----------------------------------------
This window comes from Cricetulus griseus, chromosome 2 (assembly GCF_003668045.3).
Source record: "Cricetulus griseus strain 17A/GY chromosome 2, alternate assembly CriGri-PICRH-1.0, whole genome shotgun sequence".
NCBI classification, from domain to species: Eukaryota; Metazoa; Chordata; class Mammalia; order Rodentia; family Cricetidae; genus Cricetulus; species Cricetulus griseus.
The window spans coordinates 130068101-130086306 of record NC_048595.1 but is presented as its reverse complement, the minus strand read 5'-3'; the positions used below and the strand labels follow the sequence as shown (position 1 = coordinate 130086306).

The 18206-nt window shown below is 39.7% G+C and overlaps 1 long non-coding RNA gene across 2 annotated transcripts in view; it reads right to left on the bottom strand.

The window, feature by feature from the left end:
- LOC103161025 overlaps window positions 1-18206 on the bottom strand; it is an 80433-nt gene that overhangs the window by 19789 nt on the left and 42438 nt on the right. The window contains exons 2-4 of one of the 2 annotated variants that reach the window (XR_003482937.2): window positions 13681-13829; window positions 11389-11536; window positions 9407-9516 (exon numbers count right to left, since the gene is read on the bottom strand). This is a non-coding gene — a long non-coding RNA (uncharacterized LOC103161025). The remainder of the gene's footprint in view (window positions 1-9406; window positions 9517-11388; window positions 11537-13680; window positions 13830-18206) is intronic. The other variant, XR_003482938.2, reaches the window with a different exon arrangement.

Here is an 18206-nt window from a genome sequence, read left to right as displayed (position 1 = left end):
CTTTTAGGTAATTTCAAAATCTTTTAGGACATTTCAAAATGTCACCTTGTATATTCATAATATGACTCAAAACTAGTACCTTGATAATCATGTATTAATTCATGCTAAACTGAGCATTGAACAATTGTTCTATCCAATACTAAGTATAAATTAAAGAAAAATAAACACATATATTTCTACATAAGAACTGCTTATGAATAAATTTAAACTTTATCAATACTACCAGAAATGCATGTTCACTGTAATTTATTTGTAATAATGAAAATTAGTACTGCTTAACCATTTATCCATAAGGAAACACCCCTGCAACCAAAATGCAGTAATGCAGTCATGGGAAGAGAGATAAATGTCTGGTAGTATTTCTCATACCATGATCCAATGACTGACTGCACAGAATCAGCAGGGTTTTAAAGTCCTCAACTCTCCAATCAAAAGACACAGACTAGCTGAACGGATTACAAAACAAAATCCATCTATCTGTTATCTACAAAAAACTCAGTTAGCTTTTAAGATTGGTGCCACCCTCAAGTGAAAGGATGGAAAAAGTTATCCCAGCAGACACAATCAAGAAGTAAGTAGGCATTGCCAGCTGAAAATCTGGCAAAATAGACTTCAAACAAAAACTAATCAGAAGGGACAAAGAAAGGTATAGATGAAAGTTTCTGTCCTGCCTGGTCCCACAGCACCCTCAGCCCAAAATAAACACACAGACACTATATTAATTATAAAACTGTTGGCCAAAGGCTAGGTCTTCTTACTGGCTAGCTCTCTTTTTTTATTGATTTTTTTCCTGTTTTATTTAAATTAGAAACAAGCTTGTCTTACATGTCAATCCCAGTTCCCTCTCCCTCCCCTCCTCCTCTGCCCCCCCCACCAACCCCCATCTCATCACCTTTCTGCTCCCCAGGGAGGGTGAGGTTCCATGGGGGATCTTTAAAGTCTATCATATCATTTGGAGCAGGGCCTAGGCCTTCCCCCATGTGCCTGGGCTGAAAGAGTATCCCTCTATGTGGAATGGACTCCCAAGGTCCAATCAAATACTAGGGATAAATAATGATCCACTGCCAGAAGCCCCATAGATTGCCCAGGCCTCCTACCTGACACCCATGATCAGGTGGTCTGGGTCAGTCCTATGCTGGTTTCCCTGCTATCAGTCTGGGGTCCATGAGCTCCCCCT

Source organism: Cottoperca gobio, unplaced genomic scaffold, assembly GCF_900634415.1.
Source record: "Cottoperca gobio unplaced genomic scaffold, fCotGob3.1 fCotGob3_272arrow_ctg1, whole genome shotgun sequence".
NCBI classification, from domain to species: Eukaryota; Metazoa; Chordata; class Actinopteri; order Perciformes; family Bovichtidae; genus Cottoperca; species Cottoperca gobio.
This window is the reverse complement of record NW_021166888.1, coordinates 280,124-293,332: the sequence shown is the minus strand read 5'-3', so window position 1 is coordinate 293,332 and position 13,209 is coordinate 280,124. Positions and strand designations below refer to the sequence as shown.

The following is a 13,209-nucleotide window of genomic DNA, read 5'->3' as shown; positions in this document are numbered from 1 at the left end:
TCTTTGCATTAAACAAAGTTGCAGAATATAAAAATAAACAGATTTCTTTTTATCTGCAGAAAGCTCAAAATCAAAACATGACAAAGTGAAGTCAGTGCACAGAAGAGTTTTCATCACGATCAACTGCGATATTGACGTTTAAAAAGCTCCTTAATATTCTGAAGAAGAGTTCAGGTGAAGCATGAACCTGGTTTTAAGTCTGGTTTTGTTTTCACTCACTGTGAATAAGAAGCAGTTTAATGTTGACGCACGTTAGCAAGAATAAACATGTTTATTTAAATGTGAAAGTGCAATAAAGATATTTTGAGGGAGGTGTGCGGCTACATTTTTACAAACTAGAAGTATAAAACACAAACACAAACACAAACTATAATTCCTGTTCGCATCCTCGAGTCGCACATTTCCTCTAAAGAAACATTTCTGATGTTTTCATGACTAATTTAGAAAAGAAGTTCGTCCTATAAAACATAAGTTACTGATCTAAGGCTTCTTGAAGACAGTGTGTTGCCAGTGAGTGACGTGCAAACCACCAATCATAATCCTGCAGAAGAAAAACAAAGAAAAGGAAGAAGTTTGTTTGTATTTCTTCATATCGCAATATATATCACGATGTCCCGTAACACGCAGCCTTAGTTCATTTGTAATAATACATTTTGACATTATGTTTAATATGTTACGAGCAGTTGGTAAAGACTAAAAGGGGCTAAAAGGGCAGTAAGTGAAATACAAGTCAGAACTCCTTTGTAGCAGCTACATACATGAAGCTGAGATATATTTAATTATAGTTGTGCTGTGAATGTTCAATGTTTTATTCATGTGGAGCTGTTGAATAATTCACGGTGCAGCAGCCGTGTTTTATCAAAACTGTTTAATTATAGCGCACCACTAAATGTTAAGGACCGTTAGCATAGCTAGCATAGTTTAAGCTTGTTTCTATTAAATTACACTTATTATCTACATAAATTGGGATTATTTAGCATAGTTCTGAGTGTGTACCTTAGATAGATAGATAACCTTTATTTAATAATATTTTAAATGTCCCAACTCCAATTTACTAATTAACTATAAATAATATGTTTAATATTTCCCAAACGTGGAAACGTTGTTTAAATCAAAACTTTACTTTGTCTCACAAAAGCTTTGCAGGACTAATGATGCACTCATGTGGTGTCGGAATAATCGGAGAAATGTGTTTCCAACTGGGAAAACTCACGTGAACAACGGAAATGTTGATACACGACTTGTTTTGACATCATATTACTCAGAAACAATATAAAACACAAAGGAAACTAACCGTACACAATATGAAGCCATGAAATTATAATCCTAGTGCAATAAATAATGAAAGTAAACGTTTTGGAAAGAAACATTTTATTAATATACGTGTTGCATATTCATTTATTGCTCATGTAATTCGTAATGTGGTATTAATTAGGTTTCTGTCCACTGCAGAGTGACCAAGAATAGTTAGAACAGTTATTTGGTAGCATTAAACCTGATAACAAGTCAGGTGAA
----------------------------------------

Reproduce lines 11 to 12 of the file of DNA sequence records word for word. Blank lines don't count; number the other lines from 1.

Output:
Source record: "Cottoperca gobio unplaced genomic scaffold, fCotGob3.1 fCotGob3_272arrow_ctg1, whole genome shotgun sequence".
NCBI classification, from domain to species: Eukaryota; Metazoa; Chordata; class Actinopteri; order Perciformes; family Bovichtidae; genus Cottoperca; species Cottoperca gobio.